Here you go....
This experiment is one grain of sand in the mountain of experimental results that we have piled up in the past century, all confirming the correctness of the theory that Schrodinger, Heisenberg, Born, Dirac and many others collectively developed between 1925 and 1930.
 
ftr
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I heard Lubos say one time that the cat is either dead OR alive(not and) AND value is undefined before measurement yet somehow that is not a contradiction. I think that is the source of confusion, because others say that superposition is just that and it means AND.
 
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I've not read either of the links that you provided, but here's the deal. Schrodinger developed his "dead/alive" cat exposition NOT to show that you could really have a cat that was both dead and alive but to expose the silliness of some of the incorrect statements made based on misunderstandings of the Copenhagen interpretation of QM (e.g. the moon isn't there if no one is looking). The cat is always either alive or dead, never both at the same time.
No, I do not think simplistically, Schroedinger wanted to appear "silly" the Copenhagen interpretation, which is currently the "interpretation" most widely accredited and consistent. I think Schroedinger wanted to highlight a paradox of quantum mechanics, namely that particles can be "simultaneously" in more "states" different, and in fact behave as such. Obviously, this does not apply to the Moon, as it applies to a cat. This principle, which has its mathematical formulation in the "superposition principle" remains one of the foundations of quantum mechanics.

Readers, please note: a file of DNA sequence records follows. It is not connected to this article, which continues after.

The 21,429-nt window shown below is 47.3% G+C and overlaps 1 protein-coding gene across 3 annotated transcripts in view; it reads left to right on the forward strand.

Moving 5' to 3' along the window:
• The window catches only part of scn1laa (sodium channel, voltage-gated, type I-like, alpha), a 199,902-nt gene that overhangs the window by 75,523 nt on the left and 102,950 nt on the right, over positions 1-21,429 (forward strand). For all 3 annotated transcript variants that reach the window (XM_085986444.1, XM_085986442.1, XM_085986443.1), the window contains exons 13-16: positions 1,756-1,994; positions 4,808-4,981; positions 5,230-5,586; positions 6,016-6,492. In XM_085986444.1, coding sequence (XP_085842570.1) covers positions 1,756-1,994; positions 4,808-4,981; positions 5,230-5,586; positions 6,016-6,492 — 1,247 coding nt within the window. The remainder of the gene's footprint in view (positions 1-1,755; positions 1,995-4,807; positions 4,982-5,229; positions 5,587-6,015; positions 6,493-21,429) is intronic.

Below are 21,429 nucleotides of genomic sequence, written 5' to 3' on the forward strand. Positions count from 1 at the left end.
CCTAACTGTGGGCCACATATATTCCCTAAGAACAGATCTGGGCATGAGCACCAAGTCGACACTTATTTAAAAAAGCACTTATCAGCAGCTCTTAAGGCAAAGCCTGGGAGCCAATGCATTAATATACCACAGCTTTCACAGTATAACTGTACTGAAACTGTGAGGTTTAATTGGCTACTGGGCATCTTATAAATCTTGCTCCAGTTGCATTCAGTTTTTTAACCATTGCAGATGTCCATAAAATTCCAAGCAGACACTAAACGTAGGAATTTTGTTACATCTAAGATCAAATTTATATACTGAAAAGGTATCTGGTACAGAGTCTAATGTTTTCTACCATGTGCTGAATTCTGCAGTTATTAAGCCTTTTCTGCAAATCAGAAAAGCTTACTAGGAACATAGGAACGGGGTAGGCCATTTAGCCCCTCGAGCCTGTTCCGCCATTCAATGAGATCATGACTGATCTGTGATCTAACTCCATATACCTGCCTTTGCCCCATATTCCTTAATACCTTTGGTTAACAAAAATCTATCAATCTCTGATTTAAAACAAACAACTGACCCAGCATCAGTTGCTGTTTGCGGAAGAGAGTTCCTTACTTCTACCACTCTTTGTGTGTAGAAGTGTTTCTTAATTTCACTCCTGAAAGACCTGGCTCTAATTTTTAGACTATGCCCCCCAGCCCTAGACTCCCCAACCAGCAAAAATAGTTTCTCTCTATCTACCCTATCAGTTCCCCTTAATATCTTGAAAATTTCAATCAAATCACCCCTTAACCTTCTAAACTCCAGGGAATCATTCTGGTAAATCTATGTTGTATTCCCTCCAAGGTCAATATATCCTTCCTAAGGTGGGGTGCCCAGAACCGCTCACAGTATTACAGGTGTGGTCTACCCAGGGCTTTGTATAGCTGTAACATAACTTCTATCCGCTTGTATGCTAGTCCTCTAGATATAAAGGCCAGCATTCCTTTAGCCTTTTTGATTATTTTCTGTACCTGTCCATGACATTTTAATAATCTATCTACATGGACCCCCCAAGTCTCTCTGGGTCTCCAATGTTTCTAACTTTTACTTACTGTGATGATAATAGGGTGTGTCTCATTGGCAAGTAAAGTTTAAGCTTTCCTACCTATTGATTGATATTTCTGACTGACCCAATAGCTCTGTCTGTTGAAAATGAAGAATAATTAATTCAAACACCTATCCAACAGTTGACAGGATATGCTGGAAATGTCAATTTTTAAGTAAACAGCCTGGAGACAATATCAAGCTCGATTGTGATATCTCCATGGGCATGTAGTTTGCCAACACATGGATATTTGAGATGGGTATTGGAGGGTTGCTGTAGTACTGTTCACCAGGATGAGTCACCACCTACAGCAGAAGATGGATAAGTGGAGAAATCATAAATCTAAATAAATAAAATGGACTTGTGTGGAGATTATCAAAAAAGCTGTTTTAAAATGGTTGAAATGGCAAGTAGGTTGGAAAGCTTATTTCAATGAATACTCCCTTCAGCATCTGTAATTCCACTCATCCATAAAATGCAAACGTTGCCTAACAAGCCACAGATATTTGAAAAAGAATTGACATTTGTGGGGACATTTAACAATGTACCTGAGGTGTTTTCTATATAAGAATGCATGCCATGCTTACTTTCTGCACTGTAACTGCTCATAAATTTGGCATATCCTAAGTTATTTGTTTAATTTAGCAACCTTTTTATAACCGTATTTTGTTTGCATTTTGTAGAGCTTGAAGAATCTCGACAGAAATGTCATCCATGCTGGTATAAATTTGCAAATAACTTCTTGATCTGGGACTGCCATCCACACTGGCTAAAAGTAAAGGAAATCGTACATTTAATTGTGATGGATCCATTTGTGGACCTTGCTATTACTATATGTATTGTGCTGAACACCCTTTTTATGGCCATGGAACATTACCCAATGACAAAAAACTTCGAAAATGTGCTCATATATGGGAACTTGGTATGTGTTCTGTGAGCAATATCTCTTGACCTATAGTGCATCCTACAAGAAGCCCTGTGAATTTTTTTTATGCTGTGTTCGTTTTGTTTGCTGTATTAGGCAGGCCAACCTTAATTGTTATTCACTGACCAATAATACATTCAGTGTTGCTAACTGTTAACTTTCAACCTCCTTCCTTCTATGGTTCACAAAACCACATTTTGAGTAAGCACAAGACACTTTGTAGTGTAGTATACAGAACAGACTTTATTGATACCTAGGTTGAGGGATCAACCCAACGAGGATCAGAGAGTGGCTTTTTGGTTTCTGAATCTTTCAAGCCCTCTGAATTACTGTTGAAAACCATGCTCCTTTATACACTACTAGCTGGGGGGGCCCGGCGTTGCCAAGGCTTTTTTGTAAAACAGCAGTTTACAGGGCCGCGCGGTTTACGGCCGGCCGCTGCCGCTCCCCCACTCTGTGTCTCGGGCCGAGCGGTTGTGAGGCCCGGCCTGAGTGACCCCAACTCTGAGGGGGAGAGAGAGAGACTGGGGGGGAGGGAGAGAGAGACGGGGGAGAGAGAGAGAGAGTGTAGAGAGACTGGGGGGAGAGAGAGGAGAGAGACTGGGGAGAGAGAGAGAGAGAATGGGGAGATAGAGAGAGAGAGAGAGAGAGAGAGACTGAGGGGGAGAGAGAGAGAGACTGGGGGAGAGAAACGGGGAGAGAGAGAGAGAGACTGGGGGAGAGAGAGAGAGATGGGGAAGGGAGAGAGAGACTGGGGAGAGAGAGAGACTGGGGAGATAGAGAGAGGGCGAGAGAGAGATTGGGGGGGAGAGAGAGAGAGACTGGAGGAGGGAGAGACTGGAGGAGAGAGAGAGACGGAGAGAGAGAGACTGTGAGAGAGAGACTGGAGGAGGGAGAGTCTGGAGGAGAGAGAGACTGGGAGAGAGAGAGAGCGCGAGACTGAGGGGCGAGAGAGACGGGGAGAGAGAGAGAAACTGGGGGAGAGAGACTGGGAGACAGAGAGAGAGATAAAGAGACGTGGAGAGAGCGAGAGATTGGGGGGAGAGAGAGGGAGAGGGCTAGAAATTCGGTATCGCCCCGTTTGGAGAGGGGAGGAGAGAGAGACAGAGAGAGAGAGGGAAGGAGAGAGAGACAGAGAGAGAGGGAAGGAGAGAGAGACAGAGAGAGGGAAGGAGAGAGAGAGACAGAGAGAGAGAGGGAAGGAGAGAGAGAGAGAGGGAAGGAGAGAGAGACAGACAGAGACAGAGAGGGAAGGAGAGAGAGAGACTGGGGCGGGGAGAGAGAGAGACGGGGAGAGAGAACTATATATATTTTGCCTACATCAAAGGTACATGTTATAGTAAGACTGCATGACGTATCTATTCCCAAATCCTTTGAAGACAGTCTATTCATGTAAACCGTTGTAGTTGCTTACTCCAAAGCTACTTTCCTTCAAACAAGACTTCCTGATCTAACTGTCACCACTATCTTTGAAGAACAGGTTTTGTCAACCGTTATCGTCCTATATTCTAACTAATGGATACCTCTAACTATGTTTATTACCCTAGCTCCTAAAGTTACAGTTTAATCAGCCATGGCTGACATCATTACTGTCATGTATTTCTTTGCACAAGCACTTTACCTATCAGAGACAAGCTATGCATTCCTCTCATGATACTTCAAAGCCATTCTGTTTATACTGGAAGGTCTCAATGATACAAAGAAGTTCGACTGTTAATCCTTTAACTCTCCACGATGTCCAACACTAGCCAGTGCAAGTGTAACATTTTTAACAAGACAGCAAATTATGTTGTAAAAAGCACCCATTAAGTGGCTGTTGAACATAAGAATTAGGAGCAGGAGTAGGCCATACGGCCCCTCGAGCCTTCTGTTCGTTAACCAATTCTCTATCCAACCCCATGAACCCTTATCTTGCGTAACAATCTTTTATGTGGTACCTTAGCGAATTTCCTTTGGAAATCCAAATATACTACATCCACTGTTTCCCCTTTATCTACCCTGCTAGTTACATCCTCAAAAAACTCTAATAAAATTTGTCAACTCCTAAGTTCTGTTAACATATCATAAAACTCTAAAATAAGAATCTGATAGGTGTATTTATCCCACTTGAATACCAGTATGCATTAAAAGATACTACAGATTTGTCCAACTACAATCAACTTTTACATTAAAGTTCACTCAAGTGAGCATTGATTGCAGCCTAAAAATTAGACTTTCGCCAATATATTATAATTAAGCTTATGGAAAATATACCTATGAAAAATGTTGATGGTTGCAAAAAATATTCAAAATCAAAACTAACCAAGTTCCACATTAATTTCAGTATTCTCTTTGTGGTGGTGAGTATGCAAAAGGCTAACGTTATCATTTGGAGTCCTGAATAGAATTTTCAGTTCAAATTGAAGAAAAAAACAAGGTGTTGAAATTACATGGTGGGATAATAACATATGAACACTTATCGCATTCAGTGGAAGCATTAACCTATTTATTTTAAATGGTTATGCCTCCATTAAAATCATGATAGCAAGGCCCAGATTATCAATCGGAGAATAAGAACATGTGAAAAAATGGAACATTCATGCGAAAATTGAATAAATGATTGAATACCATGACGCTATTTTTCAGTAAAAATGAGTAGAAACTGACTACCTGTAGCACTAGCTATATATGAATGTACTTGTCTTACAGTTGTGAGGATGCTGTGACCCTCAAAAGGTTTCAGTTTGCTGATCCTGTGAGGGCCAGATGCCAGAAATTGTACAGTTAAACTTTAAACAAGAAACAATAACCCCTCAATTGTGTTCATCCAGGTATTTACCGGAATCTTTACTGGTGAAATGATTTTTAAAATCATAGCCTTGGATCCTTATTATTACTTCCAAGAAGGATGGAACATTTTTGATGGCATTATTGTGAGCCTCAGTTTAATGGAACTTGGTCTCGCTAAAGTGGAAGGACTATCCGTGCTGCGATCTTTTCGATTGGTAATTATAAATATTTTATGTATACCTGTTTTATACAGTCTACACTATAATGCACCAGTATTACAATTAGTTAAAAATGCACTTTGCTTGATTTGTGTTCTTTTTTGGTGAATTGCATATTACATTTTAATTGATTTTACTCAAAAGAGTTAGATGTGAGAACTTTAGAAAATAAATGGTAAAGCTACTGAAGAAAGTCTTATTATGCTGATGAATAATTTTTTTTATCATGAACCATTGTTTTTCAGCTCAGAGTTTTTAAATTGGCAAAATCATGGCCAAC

PeroK
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No, I do not think simplistically, Schroedinger wanted to appear "silly" the Copenhagen interpretation, which is currently the "interpretation" most widely accredited and consistent. I think Schroedinger wanted to highlight a paradox of quantum mechanics, namely that particles can be "simultaneously" in more "states" different, and in fact behave as such. Obviously, this does not apply to the Moon, as it applies to a cat. This principle, which has its mathematical formulation in the "superposition principle" remains one of the foundations of quantum mechanics.
A particle in QM is only ever in one state at a given time. A cat is not a quantum particle.
 
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then a particle, from a quantum point of view, it behaves as a cat, is only ever in one state at given time. Tha cat is dead or live, it is asleep or awake, goes hunting or is in love ..is ever in only one state...
 
PeroK
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then a particle, from a quantum point of view, it behaves as a cat, is only ever in one state at given time. Tha cat is dead or live, it is asleep or awake, goes hunting or is in love ..
Except a person is either in love or not and it's not asking them that creates the definite state. Also, a ball, say, can definitely have a known spin and orbital angular momentum in all three directions at once. There is no meaningful uncertainty about the angular momentum of a ball.

The quantum characteristics get washed out long before you reach something the size of a cat ot a football.
 
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This thread has run its course, and is now closed.